The Wisconsin Supreme Court has suspended Judge Brett Blomme from his duties as a Milwaukee County judge and is ordering his pay withheld.
The order came down from the state’s highest court on March 17 after Dane County prosecutors charged Blomme, a Children’s Court judge, with seven counts of child pornography possession. The criminal complaint accuses Blomme, who has extensive ties to Democratic politicians, of sharing and downloading graphic videos showing toddlers and other children being anally raped and subjected to oral sex with adult men.
Read the court’s order here.
Read the criminal complaint here. [FOREWARNING: It’s extremely graphic and disturbing.]
Judge Blomme’s Court Hearing
A court commissioner earlier in the day allowed Judge Blomme to have unsupervised contact with his own young children, rejected a prosecutor’s request to ban Blomme from all Internet use, and gave Judge Blomme a $500 signature bond.
The Supreme Court’s order states, “The court has learned that Milwaukee County Circuit Court Judge Brett R. Blomme has been charged with felony criminal offenses. This court is charged in the Wisconsin Constitution with exercising superintending and administrative authority over the courts of this state. In the exercise of that constitutional authority and in order to uphold the public’s confidence in the courts of this state during the pendency of the criminal proceeding against Judge Blomme, we conclude that Judge Blomme is currently unable to properly discharge his official duties and that the public interest requires that he be temporarily relieved of those duties.”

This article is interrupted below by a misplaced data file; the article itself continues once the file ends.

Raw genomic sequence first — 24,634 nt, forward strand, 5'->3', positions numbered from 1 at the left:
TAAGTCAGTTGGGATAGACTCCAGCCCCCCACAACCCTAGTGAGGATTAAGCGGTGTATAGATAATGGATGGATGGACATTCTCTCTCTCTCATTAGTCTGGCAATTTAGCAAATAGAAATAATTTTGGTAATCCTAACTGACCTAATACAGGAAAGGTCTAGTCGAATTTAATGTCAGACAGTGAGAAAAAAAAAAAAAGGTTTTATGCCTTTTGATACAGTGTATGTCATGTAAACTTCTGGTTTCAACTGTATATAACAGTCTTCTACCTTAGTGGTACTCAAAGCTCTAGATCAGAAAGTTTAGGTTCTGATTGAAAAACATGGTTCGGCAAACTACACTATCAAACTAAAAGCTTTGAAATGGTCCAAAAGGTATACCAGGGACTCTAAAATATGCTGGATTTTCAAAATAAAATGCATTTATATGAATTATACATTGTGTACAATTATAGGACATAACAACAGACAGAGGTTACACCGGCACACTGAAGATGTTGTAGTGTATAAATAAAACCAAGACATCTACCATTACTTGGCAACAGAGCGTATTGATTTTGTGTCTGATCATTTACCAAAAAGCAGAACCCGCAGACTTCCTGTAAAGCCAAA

The court continued, “Accordingly, IT IS ORDERED, in the exercise of the court’s superintending and administrative authority over all courts in the state, Wis. Const. art. VII, § 3(1), that Milwaukee County Circuit Court Judge Brett R. Blomme is temporarily prohibited from exercising the powers of a circuit court judge in the State of Wisconsin and that his judicial salary is temporarily withheld, effective the date of this order and until further order of the court.”